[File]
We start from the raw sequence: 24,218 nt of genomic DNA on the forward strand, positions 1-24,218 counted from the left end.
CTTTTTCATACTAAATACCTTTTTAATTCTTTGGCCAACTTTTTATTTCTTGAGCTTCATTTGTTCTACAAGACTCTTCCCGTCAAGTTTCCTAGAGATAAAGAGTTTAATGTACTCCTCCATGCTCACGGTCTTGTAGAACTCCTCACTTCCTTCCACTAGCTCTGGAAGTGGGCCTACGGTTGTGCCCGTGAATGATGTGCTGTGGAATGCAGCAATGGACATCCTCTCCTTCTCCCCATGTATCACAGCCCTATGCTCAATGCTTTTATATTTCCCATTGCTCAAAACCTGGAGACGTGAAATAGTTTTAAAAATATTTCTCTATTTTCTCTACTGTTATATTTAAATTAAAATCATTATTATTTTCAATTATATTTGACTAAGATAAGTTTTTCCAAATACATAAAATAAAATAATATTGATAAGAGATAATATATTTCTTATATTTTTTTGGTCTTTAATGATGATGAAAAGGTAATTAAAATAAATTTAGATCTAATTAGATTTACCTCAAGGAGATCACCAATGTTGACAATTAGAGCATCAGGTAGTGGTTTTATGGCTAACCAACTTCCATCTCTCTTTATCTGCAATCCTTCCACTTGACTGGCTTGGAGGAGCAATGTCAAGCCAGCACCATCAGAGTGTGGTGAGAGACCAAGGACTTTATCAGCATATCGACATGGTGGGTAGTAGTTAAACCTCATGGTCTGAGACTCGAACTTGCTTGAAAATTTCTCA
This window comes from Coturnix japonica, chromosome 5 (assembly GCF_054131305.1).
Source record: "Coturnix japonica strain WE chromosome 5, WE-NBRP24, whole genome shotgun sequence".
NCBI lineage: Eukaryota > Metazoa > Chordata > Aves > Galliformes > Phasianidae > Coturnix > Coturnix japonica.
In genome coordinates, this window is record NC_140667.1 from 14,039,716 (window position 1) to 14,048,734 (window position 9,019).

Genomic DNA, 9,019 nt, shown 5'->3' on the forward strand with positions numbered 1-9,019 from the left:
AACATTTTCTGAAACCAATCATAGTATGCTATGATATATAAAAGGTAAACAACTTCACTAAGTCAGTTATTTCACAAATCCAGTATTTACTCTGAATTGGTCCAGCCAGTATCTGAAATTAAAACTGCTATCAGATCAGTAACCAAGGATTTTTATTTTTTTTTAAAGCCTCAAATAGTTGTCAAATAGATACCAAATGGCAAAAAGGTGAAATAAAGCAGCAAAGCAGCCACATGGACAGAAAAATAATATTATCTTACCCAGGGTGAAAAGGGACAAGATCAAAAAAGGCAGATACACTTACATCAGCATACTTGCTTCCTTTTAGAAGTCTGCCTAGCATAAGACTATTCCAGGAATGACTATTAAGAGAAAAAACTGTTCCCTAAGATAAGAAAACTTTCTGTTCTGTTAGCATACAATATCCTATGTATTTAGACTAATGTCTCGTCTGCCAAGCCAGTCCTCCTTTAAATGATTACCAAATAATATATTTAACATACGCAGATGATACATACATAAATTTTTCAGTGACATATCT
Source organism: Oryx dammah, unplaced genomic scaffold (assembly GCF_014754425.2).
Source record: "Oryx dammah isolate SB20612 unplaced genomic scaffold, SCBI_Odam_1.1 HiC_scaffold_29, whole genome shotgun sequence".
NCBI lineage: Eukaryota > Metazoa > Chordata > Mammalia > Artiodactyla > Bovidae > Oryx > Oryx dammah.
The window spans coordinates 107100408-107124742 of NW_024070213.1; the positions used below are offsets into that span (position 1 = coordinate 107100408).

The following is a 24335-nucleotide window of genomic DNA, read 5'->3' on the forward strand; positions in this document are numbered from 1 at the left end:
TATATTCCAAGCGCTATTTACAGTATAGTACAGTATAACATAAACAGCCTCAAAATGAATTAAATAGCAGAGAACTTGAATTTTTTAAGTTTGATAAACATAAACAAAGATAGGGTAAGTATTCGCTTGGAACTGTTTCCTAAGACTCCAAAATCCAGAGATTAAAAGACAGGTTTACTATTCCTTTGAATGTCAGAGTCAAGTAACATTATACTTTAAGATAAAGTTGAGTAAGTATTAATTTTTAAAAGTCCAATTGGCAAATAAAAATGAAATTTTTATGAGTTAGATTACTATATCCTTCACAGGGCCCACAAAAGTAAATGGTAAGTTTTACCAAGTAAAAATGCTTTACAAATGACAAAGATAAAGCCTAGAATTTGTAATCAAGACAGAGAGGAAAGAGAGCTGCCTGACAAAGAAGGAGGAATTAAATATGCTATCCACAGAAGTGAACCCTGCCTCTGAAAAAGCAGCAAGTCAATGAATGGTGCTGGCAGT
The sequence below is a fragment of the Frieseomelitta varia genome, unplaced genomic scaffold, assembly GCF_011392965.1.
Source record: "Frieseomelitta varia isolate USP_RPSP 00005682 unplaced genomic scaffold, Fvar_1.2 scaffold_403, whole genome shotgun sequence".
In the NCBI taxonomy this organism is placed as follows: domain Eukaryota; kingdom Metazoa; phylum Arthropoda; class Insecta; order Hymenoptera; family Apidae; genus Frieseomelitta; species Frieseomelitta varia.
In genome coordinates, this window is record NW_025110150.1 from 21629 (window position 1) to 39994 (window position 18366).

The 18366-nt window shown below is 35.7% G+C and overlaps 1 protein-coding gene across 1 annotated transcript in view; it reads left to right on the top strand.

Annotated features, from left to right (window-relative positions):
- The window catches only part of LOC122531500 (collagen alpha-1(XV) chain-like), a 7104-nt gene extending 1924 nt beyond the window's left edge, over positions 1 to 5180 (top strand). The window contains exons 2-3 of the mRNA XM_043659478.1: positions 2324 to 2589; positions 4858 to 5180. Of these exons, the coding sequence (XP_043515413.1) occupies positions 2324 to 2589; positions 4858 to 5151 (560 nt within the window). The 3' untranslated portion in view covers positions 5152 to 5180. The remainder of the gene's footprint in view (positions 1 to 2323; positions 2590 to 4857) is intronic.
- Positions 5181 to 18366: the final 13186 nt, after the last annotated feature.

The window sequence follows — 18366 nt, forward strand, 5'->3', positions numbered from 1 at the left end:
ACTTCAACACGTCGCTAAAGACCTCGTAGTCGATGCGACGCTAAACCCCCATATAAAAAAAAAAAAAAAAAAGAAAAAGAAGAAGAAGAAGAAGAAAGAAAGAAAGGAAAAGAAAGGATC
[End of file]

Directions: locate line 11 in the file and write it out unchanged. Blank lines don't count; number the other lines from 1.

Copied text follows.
NCBI lineage: Eukaryota > Metazoa > Chordata > Mammalia > Artiodactyla > Bovidae > Oryx > Oryx dammah.